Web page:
If you’re doing a first look, and all those photos beforehand, then usually you’ll be doing this around mid-day or mid-afternoon. If this is the case, and photography is important to you, then you’ll want to consider photos during the golden hour. The golden hour is that hour before sunset. Which has beautiful light that most couples (and photographers) love.
Other options with a First Look
Just because you’re doing a first look doesn’t mean you have to do all these photos before the ceremony. You can do just the first look and save everything else for after the ceremony. Alternatively, you can do the first look and wedding party photos before the ceremony. And save the family photos for after the ceremony. Some couples might find this easier for family who can’t be ready earlier on the wedding day.
Not doing a First Look
If you don’t want to do a first look, you still have options. The first option is to do all your photos after the ceremony. If you want to do this, you’ll want to pay attention to your sunset and daylight savings. To make sure you have enough light (if you want to do outdoor photos). You will need most, if not all of cocktail hour. It is common that all of this will take more than 30 minutes and closer to 45 minutes to an hour.
Another option is to do separate bride and groom (or bride/bride and groom/goom) wedding party and immediate family portrait sessions photos before the ceremony. With this option, you’ll need more time in the morning, but, you’ll save time after the ceremony. But for this option, you’ll really want to consult with your photographer to find out if the time savings is significant. Where your wedding is if there is travel involved, and how your photographer works will all play a factor in determining if this option makes sense for your wedding.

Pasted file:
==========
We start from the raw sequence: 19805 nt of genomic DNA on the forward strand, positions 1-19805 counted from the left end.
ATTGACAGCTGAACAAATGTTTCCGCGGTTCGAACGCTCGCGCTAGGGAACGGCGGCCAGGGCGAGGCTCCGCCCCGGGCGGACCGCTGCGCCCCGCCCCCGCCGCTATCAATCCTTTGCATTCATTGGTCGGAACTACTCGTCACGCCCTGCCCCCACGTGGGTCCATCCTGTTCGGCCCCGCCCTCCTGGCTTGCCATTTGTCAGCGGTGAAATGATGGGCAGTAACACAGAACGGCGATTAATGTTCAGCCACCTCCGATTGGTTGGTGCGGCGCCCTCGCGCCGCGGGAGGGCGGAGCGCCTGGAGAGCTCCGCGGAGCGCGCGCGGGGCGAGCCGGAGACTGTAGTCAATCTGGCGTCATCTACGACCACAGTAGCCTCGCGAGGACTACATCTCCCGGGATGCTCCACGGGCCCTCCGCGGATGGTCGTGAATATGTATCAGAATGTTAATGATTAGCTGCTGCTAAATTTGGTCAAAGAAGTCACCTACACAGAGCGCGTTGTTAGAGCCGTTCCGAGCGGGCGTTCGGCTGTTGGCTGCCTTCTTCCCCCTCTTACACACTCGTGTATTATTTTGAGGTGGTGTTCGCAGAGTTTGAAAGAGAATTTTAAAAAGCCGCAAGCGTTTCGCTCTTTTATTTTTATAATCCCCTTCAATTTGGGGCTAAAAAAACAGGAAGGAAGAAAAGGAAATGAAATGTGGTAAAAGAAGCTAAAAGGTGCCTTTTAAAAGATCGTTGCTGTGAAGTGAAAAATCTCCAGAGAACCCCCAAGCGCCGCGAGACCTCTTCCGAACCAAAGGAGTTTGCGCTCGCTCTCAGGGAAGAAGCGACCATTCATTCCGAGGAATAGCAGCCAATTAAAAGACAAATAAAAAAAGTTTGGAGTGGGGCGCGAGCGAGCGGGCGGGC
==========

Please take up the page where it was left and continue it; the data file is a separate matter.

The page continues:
A few more things to think about
Extended Family Photos
When we talk about extended Family Photos we are talking about the photos with family members including aunts, uncles, cousins, grandparents, and possibly different friends groups. These family portraits are great photo opportunities and almost always, this is going to be right after the ceremony, during cocktail hour, before the grand entrance.
TIP: Be sure to have your parents, or siblings, or someone to remind all those people not to leave the ceremony site. Extended family photos are typically done at the ceremony site. And it is very common for some extended family to leave without being party of the photos. If this happens, this will more than likely throw a big wrench into your timeline as you try to track them down and get them back.
If you do not do a first look, and depending on when your wedding ceremony is, where it is, and other factors, it’s not uncommon that your couple photos will be around the sunset time. So if this is the case, then keep in mind you won’t need a line item for sunset photos in your timeline.
If you need help with planning when to take wedding photos, setting up a timeline, or having guidance as to determining what kind of wedding day experience you want to have, set up an account with us here! We make timelines for real weddings, with ideal times.